Like procedurally cohesive modules.g. and notifies the user).PROCEDURAL COHESION Description of Procedural Cohesion Procedural cohesion is when parts of a module are grouped because they always follow a certain sequence of execution (e. It is also common for such a module to pass around partially edited data. For example. Activities in a procedurally cohesive module are related by flow of execution rather than by one problem-related function. It is common in a procedurally cohesive module for the input and output data to be unrelated. the activities make up part of some function). a procedurally cohesive module may only initialize alphanumeric fields of an input record before returning the input record. A procedurally cohesive module performs several different and possibly unrelated activities in which control flows from each activity within the module to the next. Weaknesses of Temporal Cohesion ..  Format A for printing. For example.  Procedurally cohesive modules are not as easily maintained as the modules using the high and middle levels of cohesion. or flags. Weaknesses of Procedural Cohesion Weaknesses of procedural cohesion are:  Because a procedurally cohesive module performs no real function in itself. Procedural cohesion may result from an attempt to modularize some part of a flow chart. a function which checks file permissions and then opens the file). TEMPORAL COHESION Description of Temporal Cohesion Temporal cohesion is when parts of a module are grouped by when they are processed . a function which is called after catching an exception which closes open files. a procedurally cohesive module may:  write record B. A temporally cohesive module is one which performs several activities that are related in time.the parts are processed at a particular time in program execution (e. (i. it is generally not a black box and not re-usable.g. One of the most common examples of a temporally cohesive module is an initialization routine that initializes data used by many modules throughout a system.  read record A.e. but as a group perform no real function. temporally cohesive modules typically consist of partial activities whose only relationship to one another is that they are all carried out at a specific time. switches. They often contain a group of functions which make up part of a larger function. creates an error log.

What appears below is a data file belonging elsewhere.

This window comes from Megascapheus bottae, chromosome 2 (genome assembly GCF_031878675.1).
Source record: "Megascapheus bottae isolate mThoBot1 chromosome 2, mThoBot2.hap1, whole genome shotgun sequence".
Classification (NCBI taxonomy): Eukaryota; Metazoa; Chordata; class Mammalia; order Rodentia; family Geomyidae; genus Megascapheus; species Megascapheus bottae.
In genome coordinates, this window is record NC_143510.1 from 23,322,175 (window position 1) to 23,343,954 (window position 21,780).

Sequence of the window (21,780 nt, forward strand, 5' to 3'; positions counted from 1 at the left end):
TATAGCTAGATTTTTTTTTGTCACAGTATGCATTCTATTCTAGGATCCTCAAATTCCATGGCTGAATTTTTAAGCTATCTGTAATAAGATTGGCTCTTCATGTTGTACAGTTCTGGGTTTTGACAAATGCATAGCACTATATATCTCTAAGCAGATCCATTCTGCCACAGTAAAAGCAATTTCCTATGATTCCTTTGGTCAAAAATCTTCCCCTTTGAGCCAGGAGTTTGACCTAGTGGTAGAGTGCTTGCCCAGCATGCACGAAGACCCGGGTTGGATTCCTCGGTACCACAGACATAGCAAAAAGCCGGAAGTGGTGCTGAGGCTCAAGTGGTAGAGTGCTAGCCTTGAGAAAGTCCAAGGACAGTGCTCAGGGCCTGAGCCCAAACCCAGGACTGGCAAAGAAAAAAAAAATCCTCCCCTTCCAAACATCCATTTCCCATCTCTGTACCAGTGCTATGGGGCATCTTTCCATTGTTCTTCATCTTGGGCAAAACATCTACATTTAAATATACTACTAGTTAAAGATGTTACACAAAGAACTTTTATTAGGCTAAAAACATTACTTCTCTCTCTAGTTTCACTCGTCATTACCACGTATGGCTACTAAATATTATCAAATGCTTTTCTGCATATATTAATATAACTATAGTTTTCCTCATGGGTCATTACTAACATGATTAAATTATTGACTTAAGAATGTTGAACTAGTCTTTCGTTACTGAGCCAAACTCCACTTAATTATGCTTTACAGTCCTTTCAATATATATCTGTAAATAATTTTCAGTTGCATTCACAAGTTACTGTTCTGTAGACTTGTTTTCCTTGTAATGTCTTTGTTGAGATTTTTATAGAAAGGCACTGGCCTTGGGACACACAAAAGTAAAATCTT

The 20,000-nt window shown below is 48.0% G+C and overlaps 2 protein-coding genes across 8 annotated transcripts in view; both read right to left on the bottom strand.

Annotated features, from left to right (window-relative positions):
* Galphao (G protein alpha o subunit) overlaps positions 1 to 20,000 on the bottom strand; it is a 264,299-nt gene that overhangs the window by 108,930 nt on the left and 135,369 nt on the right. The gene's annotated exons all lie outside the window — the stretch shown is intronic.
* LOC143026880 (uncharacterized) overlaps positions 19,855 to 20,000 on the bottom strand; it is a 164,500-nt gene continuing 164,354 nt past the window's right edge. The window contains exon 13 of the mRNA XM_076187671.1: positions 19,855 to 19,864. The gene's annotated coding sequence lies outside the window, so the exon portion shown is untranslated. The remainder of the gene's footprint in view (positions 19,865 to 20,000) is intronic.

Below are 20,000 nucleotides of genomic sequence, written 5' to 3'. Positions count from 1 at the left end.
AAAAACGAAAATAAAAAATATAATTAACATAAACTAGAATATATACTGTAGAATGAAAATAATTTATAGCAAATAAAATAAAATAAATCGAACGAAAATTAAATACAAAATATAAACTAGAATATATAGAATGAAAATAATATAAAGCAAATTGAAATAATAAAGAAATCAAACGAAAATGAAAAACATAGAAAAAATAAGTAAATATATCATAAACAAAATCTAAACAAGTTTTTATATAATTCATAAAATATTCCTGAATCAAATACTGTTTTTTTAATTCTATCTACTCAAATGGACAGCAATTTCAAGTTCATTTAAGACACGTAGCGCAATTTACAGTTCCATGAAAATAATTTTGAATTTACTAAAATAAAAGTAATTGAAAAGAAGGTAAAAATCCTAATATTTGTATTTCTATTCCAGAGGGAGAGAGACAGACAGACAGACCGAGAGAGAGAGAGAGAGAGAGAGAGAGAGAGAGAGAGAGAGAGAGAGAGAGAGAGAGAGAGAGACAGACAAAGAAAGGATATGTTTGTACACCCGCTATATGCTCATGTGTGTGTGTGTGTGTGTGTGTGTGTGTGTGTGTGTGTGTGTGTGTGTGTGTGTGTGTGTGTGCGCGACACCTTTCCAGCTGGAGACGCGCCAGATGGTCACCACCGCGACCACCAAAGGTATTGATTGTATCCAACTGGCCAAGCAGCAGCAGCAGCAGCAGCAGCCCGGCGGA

The generalized module is passed a switch to indicate which activity to perform. A logically cohesive module performs several activities of the same general category in which the activity or activities to be executed are selected by the invoking module. Comparison of Temporally and Procedurally Cohesive Modules Temporally cohesive modules are similar to procedurally cohesive modules.A temporally cohesive module has several drawbacks:  Often the activities in a temporally cohesive module are more closely related to other modules than they are to each other. depending on the value of a control flag.  It is more difficult to re-use a temporally cohesive module. the developer has to decide whether to remove the initialization code for the data it wants initialized to create a separate initialization routine or to pass a parameter to the initialization routine indicating the piece of data that is to be initialized. if a module requires only one piece of data to be initialized. changes made to one activity may affect another activity. even if they are different by nature (e.  It makes maintenance of a system more difficult. As with procedurally cohesive modules. grouping all mouse and keyboard input handling routines).g. It is not important in temporally cohesive modules. The activities within the module are all different. This type of cohesion also results in tight coupling of data. A better approach would have been to separate the temporally cohesive initialization routine into functionally cohesive modules that initialize related data. Control flags are often an indication that a module is logically cohesive. They differ in the order of execution of activities. Weaknesses of Logical Cohesion Weaknesses of logical cohesion are: . or deletes various combinations of records. An example of a logically cohesive module is a general I/O routine which reads. Also. Parameters may be empty depending on the activity being executed. For example. In either case. Coupling in both types of modules tends to be poor. The order of execution is important in procedurally cohesive modules. Both make poor black boxes because their functionality cannot be stated simply without knowing the internals of the modules. it cannot call the global initialization routine because that would reset data for the entire system. They are only related because they share the same interface to the module. the existing code that invokes the initialization routine must be modified. writes. Instead.  Maintenance is made more difficult because often the developer is tempted to share code among activities within the module that are only related in time. temporally cohesive modules usually contain sequential statements while procedurally cohesive modules often share repetitions and conditions between activities. LOGICAL COHESION Description of Logical Cohesion Logical cohesion is when parts of a module are grouped because they logically are categorized to do the same thing.